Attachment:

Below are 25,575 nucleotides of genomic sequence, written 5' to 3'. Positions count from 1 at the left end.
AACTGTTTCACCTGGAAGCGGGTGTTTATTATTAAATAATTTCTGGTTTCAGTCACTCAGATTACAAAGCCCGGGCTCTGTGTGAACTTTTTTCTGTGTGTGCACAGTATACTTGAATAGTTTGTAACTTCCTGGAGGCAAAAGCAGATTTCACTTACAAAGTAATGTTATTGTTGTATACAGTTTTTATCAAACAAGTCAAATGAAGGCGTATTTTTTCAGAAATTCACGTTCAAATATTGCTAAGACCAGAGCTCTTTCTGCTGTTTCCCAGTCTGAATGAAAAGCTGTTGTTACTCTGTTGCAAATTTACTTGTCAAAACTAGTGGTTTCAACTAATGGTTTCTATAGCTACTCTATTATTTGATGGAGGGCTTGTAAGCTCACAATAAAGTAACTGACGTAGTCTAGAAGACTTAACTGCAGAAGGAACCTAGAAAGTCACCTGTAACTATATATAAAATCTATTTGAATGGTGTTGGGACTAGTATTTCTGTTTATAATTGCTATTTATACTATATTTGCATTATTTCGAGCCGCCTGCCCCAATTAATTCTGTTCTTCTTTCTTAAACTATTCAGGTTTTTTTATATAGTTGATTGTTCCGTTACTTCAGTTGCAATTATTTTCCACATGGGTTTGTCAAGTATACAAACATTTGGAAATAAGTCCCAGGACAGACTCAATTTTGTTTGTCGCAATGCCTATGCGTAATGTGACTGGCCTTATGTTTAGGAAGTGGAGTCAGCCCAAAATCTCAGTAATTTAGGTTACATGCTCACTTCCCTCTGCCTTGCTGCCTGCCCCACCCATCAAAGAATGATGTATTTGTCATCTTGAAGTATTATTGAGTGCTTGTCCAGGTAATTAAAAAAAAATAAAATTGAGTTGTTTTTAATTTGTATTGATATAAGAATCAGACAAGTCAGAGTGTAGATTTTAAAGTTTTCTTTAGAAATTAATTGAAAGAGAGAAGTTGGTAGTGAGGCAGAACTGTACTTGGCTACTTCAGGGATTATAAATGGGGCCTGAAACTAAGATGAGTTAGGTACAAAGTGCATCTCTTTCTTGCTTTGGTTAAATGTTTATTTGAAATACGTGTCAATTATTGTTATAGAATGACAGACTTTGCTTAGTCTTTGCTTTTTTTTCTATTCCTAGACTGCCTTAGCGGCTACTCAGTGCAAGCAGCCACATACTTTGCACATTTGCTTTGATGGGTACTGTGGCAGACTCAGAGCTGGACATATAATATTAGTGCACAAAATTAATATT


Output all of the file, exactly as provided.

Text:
Below are 25,575 nucleotides of genomic sequence, written 5' to 3'. Positions count from 1 at the left end.
AACTGTTTCACCTGGAAGCGGGTGTTTATTATTAAATAATTTCTGGTTTCAGTCACTCAGATTACAAAGCCCGGGCTCTGTGTGAACTTTTTTCTGTGTGTGCACAGTATACTTGAATAGTTTGTAACTTCCTGGAGGCAAAAGCAGATTTCACTTACAAAGTAATGTTATTGTTGTATACAGTTTTTATCAAACAAGTCAAATGAAGGCGTATTTTTTCAGAAATTCACGTTCAAATATTGCTAAGACCAGAGCTCTTTCTGCTGTTTCCCAGTCTGAATGAAAAGCTGTTGTTACTCTGTTGCAAATTTACTTGTCAAAACTAGTGGTTTCAACTAATGGTTTCTATAGCTACTCTATTATTTGATGGAGGGCTTGTAAGCTCACAATAAAGTAACTGACGTAGTCTAGAAGACTTAACTGCAGAAGGAACCTAGAAAGTCACCTGTAACTATATATAAAATCTATTTGAATGGTGTTGGGACTAGTATTTCTGTTTATAATTGCTATTTATACTATATTTGCATTATTTCGAGCCGCCTGCCCCAATTAATTCTGTTCTTCTTTCTTAAACTATTCAGGTTTTTTTATATAGTTGATTGTTCCGTTACTTCAGTTGCAATTATTTTCCACATGGGTTTGTCAAGTATACAAACATTTGGAAATAAGTCCCAGGACAGACTCAATTTTGTTTGTCGCAATGCCTATGCGTAATGTGACTGGCCTTATGTTTAGGAAGTGGAGTCAGCCCAAAATCTCAGTAATTTAGGTTACATGCTCACTTCCCTCTGCCTTGCTGCCTGCCCCACCCATCAAAGAATGATGTATTTGTCATCTTGAAGTATTATTGAGTGCTTGTCCAGGTAATTAAAAAAAAATAAAATTGAGTTGTTTTTAATTTGTATTGATATAAGAATCAGACAAGTCAGAGTGTAGATTTTAAAGTTTTCTTTAGAAATTAATTGAAAGAGAGAAGTTGGTAGTGAGGCAGAACTGTACTTGGCTACTTCAGGGATTATAAATGGGGCCTGAAACTAAGATGAGTTAGGTACAAAGTGCATCTCTTTCTTGCTTTGGTTAAATGTTTATTTGAAATACGTGTCAATTATTGTTATAGAATGACAGACTTTGCTTAGTCTTTGCTTTTTTTTCTATTCCTAGACTGCCTTAGCGGCTACTCAGTGCAAGCAGCCACATACTTTGCACATTTGCTTTGATGGGTACTGTGGCAGACTCAGAGCTGGACATATAATATTAGTGCACAAAATTAATATT